Decreased expression of the rat myometrial relaxin receptor (RXFP1) in late pregnancy is partially Mediated by the Presence of the conceptus

Lenka A. Vodstrcil, Oksana Shynlova, Jill W. Verlander, Mary E Wlodek, Laura J Parry

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12 Citations (Scopus)

Abstract

The actions of relaxin are mediated by relaxin family peptide receptor 1 (Rxfp1). In pregnant mice, myometrial Rxfp1 expression decreases at term, coinciding with the highest level of circulating relaxin. This down-regulation in Rxfp1 in reproductive tissues has not been investigated in other pregnant animals, nor are the regulatory mechanisms known. In the present study, we examined Rxfp1 gene and protein expression in the nonpregnant, pregnant, and postpartum rat uterus. The potential effects of local conceptus-derived factors on Rxfp1 expression were then examined in unilaterally pregnant rats. Immunoreactive RXFP1 was predominantly detected in the circular smooth muscle layer in the myometrium and in the decidualized endometrium. Rxfp1 was expressed in the rat myometrium from early to midgestation at levels similar to those in nonpregnant rat myometrium, with a significant reduction in expression at both the transcriptional and translational levels during late gestation. In unilaterally pregnant rats, myometrial Rxfp1 was higher in the nongravid compared to the gravid uterine horn, demonstrating a local negative influence of the fetal-placental unit on Rxfp1 expression. In summary, the down-regulation in myometrial Rxfp1 expression at the end of gestation in the rat is partially mediated by the fetal-placental unit and is indicative of a functional withdrawal of relaxin. This may represent a novel mechanism for the activation of spontaneous uterine contractions at labor in this species.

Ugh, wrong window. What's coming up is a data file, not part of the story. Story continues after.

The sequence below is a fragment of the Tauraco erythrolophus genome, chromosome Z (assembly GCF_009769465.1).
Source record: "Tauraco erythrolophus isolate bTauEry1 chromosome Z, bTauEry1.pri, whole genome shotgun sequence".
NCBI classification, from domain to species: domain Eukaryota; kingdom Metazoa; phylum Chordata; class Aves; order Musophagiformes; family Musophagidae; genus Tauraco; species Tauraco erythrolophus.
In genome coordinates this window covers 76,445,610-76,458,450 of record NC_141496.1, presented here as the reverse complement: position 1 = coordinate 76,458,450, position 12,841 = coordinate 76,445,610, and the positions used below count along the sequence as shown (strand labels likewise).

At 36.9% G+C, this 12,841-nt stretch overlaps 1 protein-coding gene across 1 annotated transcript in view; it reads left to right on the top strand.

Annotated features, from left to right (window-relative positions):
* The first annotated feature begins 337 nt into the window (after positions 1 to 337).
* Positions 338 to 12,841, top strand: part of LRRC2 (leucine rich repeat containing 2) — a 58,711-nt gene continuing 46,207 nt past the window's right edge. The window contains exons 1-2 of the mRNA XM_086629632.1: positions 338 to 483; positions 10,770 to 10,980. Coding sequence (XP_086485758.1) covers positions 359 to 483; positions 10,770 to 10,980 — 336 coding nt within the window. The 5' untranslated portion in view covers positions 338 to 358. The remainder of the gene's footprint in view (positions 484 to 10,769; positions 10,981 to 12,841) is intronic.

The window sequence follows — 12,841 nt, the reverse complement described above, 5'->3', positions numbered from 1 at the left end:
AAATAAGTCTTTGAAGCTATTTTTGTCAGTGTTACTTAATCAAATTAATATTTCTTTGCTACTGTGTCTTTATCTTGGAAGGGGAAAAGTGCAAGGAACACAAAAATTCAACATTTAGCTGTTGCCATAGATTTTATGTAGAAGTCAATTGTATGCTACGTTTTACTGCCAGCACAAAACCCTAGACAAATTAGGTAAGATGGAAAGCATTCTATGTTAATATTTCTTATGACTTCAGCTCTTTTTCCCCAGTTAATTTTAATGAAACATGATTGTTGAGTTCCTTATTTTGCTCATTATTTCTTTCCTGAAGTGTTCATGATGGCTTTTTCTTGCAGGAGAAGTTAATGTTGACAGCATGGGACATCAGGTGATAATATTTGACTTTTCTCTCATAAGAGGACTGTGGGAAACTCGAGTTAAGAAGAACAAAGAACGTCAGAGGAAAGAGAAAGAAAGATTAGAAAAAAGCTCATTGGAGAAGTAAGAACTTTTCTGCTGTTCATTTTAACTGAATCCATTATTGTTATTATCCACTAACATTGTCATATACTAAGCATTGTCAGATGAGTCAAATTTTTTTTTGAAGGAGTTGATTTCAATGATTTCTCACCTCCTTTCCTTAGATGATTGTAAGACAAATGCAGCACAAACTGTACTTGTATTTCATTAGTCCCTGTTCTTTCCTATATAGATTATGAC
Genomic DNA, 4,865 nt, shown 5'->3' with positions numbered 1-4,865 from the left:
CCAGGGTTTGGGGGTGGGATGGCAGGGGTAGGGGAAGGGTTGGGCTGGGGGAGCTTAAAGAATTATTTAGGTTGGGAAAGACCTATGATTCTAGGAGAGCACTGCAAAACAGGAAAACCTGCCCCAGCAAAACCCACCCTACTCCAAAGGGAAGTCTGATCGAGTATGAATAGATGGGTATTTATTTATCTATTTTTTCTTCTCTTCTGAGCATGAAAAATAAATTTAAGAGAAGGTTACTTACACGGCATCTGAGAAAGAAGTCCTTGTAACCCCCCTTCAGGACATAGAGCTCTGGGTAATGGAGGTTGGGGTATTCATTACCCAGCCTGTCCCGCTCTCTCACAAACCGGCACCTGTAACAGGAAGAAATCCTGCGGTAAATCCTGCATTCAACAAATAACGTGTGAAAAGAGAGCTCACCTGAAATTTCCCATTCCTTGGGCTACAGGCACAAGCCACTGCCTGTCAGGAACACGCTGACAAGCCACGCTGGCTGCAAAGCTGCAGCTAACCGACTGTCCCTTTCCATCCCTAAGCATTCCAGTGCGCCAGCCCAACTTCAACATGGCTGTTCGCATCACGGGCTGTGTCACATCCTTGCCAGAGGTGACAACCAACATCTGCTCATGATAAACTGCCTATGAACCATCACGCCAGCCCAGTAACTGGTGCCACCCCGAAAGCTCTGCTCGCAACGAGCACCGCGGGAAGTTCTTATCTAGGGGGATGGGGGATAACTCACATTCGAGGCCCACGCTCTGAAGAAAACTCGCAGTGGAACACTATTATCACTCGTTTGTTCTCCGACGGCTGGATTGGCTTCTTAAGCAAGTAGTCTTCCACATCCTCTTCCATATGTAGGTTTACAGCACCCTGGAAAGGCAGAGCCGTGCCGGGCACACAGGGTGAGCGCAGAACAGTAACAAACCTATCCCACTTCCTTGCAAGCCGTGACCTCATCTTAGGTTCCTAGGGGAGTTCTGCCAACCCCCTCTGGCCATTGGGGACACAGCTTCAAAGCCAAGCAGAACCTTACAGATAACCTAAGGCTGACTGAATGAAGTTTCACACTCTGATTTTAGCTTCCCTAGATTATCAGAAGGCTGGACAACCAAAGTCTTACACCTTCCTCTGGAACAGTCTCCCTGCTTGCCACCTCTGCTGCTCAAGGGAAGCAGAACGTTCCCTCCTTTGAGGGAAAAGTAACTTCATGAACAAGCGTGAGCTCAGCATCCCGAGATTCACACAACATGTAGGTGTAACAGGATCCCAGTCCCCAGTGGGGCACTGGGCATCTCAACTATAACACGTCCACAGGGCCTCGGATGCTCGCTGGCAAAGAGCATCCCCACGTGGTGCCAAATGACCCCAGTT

Original languageEnglish
Pages (from-to)818-824
Number of pages7
JournalBiology of Reproduction
Volume83
Issue number5
DOIs
Publication statusPublished - 1 Nov 2010
Externally publishedYes

Keywords

  • Myometrium
  • Parturition
  • Pregnancy
  • Relaxin
  • Reproductive tract
  • RXFP1

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